KR BlogBlog

The Project of Response

Last April, I wrote a series of poetry reviews for KR’s blog. The first focused on Jena Osman’s Public Figures (Wesleyan, 2012), an exploration of citizenship, surveillance, and “public invisibility” in the age of drones. Osman’s book extends from a novel concept: she photographs the “points of view” of figurative statues around Philadelphia, linking each statue’s subject to what it would “see” in the contemporary city. Surveillance and security have been central to the news in the past year, and I’ve returned often to Osman’s book; its presentation of a “you” who is variously soldier, civilian, and ethereal witness suggests the intricate and at times ambiguous connections between civic experience and the mechanisms of war.

This week, I helped a group of students devise writing activities based on Public Figures. They employed its main elements—a performative or documentary method, observation of the city, research combined with lyricism—to investigate topics from the news. I haven’t yet seen the results, but I’m sure they’ll give our class new insight into Public Figures, while using its techniques in singular ways. From time to time, one might hear a poet (I heard it from Robert Duncan) define “responsibility” as “the ability to respond”; my Public Figures activity isn’t responsible to strict forms of literary analysis, but it should support students’ ability to practice meaningful artistic response.

People sometimes criticize poetic “projects” that foreground such topical or conceptual engagement rather than the pure expression of lyrical experience. A project-based approach can be easy to mock—“a poem for every freckle!”—and it can seem to evade evaluation, since a poetic project might successfully adhere to its methods, even if those methods don’t advance much. But the terms of this critique are often fuzzy (were Shakespeare’s sonnets a project? is an elegy?), and they sometimes heroicize naively emotive work that treats the self as the world. That kind of poetry can seem inconsequential next to C.D. Wright’s One with Others or Mark Nowak’s Coal Mountain Elementary or Khaled Mattawa’s Tocqueville or other notable books that one might consider projects. “Be spontaneous, be quirky, be wild in agreeable ways,” say some anti-project poets; or you could aspire for more.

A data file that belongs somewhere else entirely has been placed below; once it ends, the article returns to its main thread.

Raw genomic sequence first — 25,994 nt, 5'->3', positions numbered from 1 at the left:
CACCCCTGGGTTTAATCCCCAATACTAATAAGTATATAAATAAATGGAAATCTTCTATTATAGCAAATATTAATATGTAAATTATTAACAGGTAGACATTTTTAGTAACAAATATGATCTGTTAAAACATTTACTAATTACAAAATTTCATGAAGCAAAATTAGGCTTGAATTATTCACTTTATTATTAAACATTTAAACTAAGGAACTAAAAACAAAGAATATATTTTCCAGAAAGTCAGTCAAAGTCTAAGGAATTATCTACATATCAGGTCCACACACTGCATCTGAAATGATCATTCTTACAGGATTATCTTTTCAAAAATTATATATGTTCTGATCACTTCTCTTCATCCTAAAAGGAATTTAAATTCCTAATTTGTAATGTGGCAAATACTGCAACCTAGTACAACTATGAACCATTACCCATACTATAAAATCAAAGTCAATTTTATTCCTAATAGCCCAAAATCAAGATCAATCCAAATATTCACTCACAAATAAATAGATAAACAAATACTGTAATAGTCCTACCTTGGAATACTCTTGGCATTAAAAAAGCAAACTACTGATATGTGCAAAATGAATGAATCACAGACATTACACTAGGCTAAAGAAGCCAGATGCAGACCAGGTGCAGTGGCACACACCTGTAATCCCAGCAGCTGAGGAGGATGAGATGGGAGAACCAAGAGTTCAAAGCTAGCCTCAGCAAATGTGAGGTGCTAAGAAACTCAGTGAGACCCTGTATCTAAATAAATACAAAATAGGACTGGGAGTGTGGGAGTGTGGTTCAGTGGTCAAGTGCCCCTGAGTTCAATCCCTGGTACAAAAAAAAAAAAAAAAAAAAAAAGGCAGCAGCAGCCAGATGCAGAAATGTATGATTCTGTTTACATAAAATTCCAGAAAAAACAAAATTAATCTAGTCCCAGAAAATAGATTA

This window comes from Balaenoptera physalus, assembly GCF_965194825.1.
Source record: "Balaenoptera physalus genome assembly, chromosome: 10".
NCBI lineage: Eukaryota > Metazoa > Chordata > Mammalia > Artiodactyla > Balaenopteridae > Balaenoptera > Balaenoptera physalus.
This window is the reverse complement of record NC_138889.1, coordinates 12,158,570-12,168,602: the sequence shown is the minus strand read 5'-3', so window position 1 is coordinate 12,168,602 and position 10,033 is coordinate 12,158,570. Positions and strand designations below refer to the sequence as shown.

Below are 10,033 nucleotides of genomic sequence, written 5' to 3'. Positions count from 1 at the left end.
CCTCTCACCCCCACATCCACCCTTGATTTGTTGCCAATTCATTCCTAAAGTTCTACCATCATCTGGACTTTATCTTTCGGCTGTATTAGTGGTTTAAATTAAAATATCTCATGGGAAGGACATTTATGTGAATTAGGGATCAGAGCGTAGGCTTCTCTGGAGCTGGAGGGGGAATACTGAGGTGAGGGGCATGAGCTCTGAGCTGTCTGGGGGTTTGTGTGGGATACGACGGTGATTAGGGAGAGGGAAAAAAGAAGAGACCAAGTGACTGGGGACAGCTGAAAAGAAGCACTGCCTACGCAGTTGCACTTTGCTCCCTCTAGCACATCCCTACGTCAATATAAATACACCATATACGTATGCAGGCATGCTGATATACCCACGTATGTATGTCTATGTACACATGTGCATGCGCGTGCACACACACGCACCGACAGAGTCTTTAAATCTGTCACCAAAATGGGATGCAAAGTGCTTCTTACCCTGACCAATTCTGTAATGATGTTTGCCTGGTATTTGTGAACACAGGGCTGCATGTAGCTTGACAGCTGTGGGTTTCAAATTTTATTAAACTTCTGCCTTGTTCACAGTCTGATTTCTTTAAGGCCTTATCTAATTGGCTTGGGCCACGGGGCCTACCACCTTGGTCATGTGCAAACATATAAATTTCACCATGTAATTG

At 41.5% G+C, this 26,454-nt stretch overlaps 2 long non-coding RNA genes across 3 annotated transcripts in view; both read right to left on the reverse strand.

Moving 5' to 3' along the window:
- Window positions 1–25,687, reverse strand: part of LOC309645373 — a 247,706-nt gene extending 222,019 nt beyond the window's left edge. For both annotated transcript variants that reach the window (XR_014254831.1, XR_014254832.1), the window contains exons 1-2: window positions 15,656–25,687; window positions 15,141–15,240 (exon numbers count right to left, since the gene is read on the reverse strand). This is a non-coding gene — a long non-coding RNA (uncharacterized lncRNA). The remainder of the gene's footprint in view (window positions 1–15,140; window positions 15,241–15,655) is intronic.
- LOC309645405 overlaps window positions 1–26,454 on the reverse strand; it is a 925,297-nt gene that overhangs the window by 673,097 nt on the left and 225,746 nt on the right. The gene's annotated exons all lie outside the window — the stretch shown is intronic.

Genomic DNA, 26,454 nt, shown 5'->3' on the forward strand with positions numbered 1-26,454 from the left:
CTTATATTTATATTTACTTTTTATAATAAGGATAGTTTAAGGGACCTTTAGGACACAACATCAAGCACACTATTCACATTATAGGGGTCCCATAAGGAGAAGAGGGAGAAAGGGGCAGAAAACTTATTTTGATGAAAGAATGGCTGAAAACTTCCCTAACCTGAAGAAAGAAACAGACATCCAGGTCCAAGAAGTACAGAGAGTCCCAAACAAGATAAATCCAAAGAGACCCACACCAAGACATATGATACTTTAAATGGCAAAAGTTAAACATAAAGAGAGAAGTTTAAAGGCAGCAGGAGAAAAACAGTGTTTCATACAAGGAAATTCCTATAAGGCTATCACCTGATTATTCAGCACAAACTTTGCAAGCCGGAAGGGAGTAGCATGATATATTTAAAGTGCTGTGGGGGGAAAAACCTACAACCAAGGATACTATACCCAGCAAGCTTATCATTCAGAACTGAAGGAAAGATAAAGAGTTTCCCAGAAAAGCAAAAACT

Such aspiration doesn’t require one to write books like Public Figures, or like Osman’s newer book, Corporate Relations, which contends with corporate personhood in light of the Citizens United ruling and other Supreme Court cases, addressing a topic that, like surveillance, is distinctly important to contemporary consciousness. One of my favorite recent books, Julie Carr’s Rag (Omnidawn, 2014), for example, is clearly about many things: gender (“Standing with women in line I used to believe myself an object // Now I have less to offer; I’m more a slogan, like Neptune, pretty far from the source”); motherhood (“You are a wonderful person, said my daughter to the back of my head”); violence and complicity and shame (“My country, said the boy to the girl, likes its children shot through”); the domestic (“chard and spinach behind the house”)…In short, its richness exceeds the kind of circumscribed projects that some critics rebuke, while providing the topical depth and significance of Osman’s work, of Wright’s, of Nowak’s, of Mattawa’s.